Larry Nance Jr. returns to his hometown in an attempt to give Cleveland more athleticism in the frontcourt.
Nance is averaging 18.6 points and 14.7 rebounds per 100 possessions this season, one of 80 players to post at least 15 points and 10 rebounds per 100 possessions.
His 59 dunks on the season would rank second on the Cavaliers, only trailing LeBron James.
Nance’s athleticism provides Cleveland with an additional layer of vertical gravity that has been lacking from its offense. He is shooting 76% in the restricted area this season (95th percentile of all Bigs) and 70% on layups.
He has developed a strong chemistry with the newly-acquired Jordan Clarkson this season. Clarkson has assisted 19 of Nance’s field goals—only trailing Lonzo Ball (29)—and has found the rolling Nance with some nice dimes this year.
One of Nance’s biggest strengths is his offensive rebounding. He is grabbing 11.7% of Lakers’ missed field goals this season (87th percentile for Bigs) and the Lakers grab 3.7% more offensive rebounds in the halfcourt with him on the floor.
He uses a unique combination of strength and athleticism to fight for position on the offensive glass. His timing and effort are excellent as is his nose for the ball.
Cleveland certainly understands the value that offensive rebounding can provide in the playoffs and Nance should provide a boost in this area.
Mirroring the Cavs’ other acquisitions, the Cleveland native is an absolute force in transition. His 1.46 ppp in transition ranks 2nd in the NBA for all players with at least 50 transition possessions. The Lakers are running on 2% more possessions with Nance on the floor (86th percentile of all players) and have ran on nearly 22% of possessions with Nance and Lonzo Ball together—the most of any 2-man lineup.
It’s incredibly difficult to contain a big man with Nance’s energy level and athleticism in the open floor.
From a negative perspective, swapping Channing Frye for Nance decreases the shooting the Cavs can put on the floor in the frontcourt. Nance has only taken 42 jump shots this season and is shooting 33.3% on these attempts. He is only shooting 38% on hook shots and has never displayed great touch on these shots. He has attempted only 50 career 3-pointers.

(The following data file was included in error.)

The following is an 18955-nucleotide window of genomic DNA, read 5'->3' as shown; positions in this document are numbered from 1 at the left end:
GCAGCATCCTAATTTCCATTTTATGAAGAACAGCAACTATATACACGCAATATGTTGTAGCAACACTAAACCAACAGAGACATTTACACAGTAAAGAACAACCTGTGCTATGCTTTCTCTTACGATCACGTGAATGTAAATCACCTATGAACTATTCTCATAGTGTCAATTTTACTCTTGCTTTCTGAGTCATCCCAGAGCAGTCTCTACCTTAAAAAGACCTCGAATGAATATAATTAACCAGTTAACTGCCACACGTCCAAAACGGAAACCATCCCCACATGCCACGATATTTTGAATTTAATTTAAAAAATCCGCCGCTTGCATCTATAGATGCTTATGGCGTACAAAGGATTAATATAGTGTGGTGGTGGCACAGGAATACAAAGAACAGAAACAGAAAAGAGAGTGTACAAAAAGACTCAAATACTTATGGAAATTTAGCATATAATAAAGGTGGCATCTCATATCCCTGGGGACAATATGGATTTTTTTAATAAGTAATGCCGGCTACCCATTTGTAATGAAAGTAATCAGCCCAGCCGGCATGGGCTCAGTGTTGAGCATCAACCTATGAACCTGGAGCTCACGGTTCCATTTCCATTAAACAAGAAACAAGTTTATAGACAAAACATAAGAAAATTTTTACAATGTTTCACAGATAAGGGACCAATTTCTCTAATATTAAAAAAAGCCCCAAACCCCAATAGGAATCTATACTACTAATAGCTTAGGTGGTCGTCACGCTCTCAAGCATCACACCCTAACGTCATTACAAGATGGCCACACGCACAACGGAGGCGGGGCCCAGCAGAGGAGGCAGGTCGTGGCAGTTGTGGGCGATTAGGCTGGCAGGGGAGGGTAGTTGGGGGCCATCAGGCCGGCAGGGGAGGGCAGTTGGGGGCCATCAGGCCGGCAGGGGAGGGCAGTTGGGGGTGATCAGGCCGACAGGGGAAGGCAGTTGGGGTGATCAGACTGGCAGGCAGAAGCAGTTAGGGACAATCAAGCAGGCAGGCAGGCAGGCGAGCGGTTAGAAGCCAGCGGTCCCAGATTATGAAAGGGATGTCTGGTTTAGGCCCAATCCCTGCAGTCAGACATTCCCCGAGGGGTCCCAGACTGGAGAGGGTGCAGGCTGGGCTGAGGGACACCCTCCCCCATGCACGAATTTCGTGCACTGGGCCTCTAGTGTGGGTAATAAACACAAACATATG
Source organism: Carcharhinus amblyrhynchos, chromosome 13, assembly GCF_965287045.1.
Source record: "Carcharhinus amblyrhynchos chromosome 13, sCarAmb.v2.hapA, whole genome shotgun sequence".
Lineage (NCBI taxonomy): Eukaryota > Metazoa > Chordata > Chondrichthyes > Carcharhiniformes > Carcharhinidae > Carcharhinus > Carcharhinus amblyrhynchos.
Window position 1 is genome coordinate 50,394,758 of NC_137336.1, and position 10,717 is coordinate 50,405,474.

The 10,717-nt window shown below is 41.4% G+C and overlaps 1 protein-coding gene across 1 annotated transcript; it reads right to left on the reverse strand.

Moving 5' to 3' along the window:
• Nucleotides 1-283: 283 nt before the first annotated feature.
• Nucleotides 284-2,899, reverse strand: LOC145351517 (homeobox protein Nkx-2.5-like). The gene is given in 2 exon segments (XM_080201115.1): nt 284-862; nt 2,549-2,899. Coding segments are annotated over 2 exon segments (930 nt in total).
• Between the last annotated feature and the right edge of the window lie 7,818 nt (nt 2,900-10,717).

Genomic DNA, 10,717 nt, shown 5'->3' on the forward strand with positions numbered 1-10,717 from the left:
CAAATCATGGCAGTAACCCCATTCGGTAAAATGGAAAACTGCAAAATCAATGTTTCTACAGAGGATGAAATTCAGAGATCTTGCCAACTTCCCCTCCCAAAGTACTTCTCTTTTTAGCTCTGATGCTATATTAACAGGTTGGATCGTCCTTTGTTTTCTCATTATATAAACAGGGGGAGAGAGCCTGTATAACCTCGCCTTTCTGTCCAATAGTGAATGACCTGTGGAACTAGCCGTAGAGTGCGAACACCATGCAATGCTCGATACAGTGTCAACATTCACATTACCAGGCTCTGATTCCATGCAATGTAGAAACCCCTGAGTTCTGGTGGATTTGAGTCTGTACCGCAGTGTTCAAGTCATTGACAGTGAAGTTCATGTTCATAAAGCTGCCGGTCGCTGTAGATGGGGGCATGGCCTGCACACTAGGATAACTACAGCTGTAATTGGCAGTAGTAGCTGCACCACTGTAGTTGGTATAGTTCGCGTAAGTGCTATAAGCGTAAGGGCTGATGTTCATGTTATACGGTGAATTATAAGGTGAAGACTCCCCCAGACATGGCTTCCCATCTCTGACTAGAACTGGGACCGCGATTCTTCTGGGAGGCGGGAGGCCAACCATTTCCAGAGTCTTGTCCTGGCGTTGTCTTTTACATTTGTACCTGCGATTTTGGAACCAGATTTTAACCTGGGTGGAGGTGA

For a big man with his athleticism, Nance is not a particularly great rim protector. He is allowing 67% shooting at the rim on the season and opponents have shot 4% better at the rim with him on the floor each of the last two years.
He has a low block rate as well (1.1%), but can get jumpy at the rim which leaves him out of position at times.
There is some evidence, however, that if he just shuffles his feet and stays within himself, Nance can provide a modicum of rim protection given his athleticism.
As you can see in both of the above clips, the Lakers were fairly comfortable switching Nance onto guards. You have to imagine that Cleveland—who often allows Tristan Thompson to switch onto guards—will replicate the same formula.
Nance’s athleticism should allow him to hang with guards, but he often gets reach happy and tends to lose them on dribble moves.
But Nance’s Lakers teams have been significantly better with him on the floor defensively each of the last three years. This is largely due to his uncanny ability to force turnovers.
Nance leads all big men in steal rate at 2.8% after finishing in the 97th percentile last season (2.5%). The Lakers are forcing 3.8% more turnovers with him on the floor after forcing 3.3% more turnovers when he played last season.
Nance uses his otherworldly athleticism to clog passing lanes better than perhaps any big man in the NBA. He constantly disrupts pick and roll actions—either as the weakside helper or the man guarding the roller.
Watch as he disrupts this flare screen action—a common play to free shooters—and finishes with a monstrous putback slam on the other end.
Los Angeles’ 17.2 TOV% forced with Nance on the court ranked in the 93rd percentile for all players. This could be a massive addition for a Cleveland team that ranks 25th in turnovers forced this season.
It’s clear what Cleveland sees in Nance and why he was the crown jewel of a trade that saw the Cavs surrender their first round pick in this year’s draft.
He is an athletic forward who provides a credible lob threat, runs the floor, and fights for offensive rebounds. He injects energy into a team that has solely lacked it many times this season.
On defense, he can hopefully credibly switch onto the perimeter and can disrupt pick and roll actions with his timing in the passing lanes.
Basically, Nance can be what Tristan Thompson provided in 2016, but with an added layer of athleticism.